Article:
A case in point is Prof. K. C. Nicolaou at the Scripps Research Institute, arguably the most famous organic chemist in the world today. Over the last fifteen years, his lab has churned out a series of spectacular syntheses of giant molecules having great import, both for the relevance of the field, as well as for medicine. While nobody denies Prof. Nicolaou's erudition, it is quite clear that such factory-like publishing is made possible by the almost fifty people in his lab, most of them postdocs who are already capable workers. All these researchers work day and night, at a pace that would be unmatched by anyone else who lacks this manpower, no matter how brilliant he may be. Another case involves Prof. Robert Langer at MIT, a giant among giants in the field of Biomedical Engineering, and one of the biggest stars in science in the last twenty years. Working in the field of drug delivery and a host of other capabilities, he has already published more than 800 papers in the most famous journals in the world, and filed close to five hundred patents. He has won virtually every award possible in his field, except the Nobel. His secret? Nobody knows for sure, because success in science involves a lot of factors. But one suspects that a large part of it is made possible because of the 100 students and postdocs in his lab, an awe inspiring number. I don't know of any other lab which boasts of such an enormous research family. I could site many such examples. Needless to say, both these men are considered prime candidates for the Nobel Prize by many. So is it unfair to other almost equally brilliant men and women who simply lack the access to manpower and funding? I don't know the answer; it is a big dilemma. And this problem is a very big one and involves the general disparity between people of all ilks in the world. The short answer to the question is, "Yes. It IS unfair. But then, the world is unfair". This answer, while providing comfort to the philosophers among us, does not really solve the practical question of apportioning credit. In the capricious world of research, it is truly difficult to assign credit and due to this, flared tempers and jealous sensibilities abound, as much as in any other area of human affairs.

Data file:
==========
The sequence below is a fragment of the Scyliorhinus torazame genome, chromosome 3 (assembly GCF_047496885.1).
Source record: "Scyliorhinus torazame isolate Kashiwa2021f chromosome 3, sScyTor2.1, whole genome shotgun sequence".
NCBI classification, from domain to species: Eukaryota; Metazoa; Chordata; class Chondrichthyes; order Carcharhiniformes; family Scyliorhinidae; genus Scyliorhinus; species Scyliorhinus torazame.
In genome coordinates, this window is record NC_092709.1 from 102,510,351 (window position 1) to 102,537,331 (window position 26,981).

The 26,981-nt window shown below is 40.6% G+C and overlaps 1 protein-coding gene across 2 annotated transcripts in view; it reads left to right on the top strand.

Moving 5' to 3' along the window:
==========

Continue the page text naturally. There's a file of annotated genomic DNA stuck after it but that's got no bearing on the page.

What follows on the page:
While there is no 'solution' as such to this grand problem, I think its severity can be mitigated to some extent by reducing our obsession with titles and names, by not blindly getting mesmerized by the aura of the United States, Harvard and Yale and Oxford, and the Nobel Prize, capable as these institutions and their products are. Talent is not an excessively rare commodity, and we would be doing the unluckier wielders of talent a service by acknowledging their existence, in a world in which they are as necessary as their better known and equally talented counterparts. If not the title holder, they are still like Sania Mirza in her latest match, a close and equally respectable distinguished second, if second at all.


Blogger Nikhil K said...

I had read somewhere that suicide rates amongst scientists is among the highest. Didn't the leaders of the CERN and HGP get the Nobels largely due to the large team they led? So, who will decorate the Unknown Scientist?

1:40 AM  
Blogger Ashutosh said...

Would be VERY interested to know where you got this info from. Looks sort of hand-waving and suspicious :)

7:05 AM  
Blogger Nikhil K said...

can't give you any exact source. But I do seem to have read it in some old New Scientist. Or else, it is a figment and conjured up by my mind from some bits and pieces read here and there.

7:26 AM